How We ‘Drown’ in Tense Situations

by | Nov 1, 2019 | Choice, Mindfulness, Self-awareness, Somatics | 0 comments

Forgetting to breathe in a high-stakes conversation is not much difference from drowning or having an asthma attack. You’ll just be floundering, trying to not die.

Yes, you can quote me on that ◡̈

If we’re trying to keep our head out of water or sucking on an inhaler, it goes without saying we’ll have no consideration for anything else. We won’t be thinking about how our behaviour comes across to others, or how we can be an empathetic and open. If anything, we would be extremely constricted and narrowly focused on our manic need to stay alive.

Isn’t that the sort of state we find ourselves in every once in a while? In some event or encounter, we experience difficulty in accessing our greater and higher selves. And I suspect, if we were mindful enough, we may find that those were the same times when we momentarily lost awareness of our breathing pattern. We may have been breathing super quickly, or our breaths may have been extremely shallow, or we may have been flat out holding our breath. This last example is a common experience. People have told me that they literally held in their breath as they braced for a feedback from a boss or colleague.

When we stop or our oxygen supply, or limit it through shallow breaths, our physiology reacts by kicking into survival mode. Add the very high likelihood that the breaths would be quick, and we get into fighting mode as well.

Surviving. Fighting. What would being in these states do for you if you were in a very important conversation? How else would you rather be?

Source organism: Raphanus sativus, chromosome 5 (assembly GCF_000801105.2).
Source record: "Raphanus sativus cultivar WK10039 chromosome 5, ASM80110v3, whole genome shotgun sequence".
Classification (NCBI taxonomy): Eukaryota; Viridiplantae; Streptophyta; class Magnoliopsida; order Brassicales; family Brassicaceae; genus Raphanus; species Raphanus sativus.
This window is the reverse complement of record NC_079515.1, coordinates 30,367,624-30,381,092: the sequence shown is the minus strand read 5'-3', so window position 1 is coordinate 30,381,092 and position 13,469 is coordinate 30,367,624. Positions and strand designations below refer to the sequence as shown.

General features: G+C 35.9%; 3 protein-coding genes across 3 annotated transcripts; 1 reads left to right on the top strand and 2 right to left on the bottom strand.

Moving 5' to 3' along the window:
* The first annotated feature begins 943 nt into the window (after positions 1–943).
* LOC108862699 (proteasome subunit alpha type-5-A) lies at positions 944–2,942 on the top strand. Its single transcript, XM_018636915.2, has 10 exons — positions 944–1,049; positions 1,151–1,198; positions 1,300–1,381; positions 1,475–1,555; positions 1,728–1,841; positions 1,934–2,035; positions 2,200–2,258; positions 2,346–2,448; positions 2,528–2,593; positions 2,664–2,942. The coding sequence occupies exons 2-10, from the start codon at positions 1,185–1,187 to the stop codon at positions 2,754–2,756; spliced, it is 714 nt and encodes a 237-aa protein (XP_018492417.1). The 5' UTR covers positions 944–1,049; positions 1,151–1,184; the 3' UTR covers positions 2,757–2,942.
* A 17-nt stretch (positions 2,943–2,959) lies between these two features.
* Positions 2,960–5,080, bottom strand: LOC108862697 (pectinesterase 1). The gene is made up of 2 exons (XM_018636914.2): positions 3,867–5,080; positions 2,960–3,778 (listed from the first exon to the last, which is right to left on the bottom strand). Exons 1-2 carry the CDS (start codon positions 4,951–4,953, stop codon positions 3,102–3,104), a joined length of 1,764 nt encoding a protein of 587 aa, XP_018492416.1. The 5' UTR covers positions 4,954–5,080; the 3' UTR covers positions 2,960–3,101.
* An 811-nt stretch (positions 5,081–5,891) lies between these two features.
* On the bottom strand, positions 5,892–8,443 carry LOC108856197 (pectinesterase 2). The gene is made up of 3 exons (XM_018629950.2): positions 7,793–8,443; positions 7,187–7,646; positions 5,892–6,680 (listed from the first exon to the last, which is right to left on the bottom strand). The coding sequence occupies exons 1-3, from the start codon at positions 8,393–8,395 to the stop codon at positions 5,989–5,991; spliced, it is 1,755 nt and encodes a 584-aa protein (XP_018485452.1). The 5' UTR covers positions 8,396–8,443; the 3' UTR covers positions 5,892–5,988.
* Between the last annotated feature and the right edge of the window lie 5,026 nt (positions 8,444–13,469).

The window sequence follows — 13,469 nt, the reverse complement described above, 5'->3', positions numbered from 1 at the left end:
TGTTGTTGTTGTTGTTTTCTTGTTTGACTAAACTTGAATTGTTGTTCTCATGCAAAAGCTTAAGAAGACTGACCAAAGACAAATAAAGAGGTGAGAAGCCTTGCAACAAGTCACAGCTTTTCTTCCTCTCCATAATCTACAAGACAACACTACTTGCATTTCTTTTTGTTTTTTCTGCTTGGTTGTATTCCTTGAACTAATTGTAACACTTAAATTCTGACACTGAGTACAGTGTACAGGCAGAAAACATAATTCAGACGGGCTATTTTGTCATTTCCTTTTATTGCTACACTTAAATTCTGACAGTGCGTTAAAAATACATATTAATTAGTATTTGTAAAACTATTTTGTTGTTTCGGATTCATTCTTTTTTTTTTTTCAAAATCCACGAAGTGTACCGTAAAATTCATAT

I get excited for my coaching clients when I see a learning opportunity for them in the area of breathing, as it has consistently proven to bring powerful changes in moments of need. It’s a very good application of the mind-body connection that drew me to a practice as an ontological life coach.

Like the other facets of the mind-body connection, our breath is a chicken-and-egg thing; it can influence us, and we can influence it. There is no discernible point where one starts and one ends.

What this looks like in real life is: you find yourself in a tense situation. Your thoughts of what may happen race through your mind. In response, your breath quickens or even stops, in anticipation of something high-stakes that you are about to do or say. When (and if) you become aware of this, you can choose to deliberately slow down and take fuller breathes. You may also shift where you breathe into. If you keep this this conscious control over your breath for even just a minute, you might start to regain more control over your thoughts and actions. If you indulge in thoughts of your demise, your will find a new surge of change in your breath again. But again you can mindfully take control of you breath to quieten those thoughts.

This is how we are wired to function. Now that you are aware (or reminded) of this, you have the choice over what to do, the next time you are in a situation that brings you tension. Controlling or influencing the events you find yourself depends on the quality of the actions you choose to take.

What actions you choose to take – or are even capable of seeing – depends on the manner in which you breathe.

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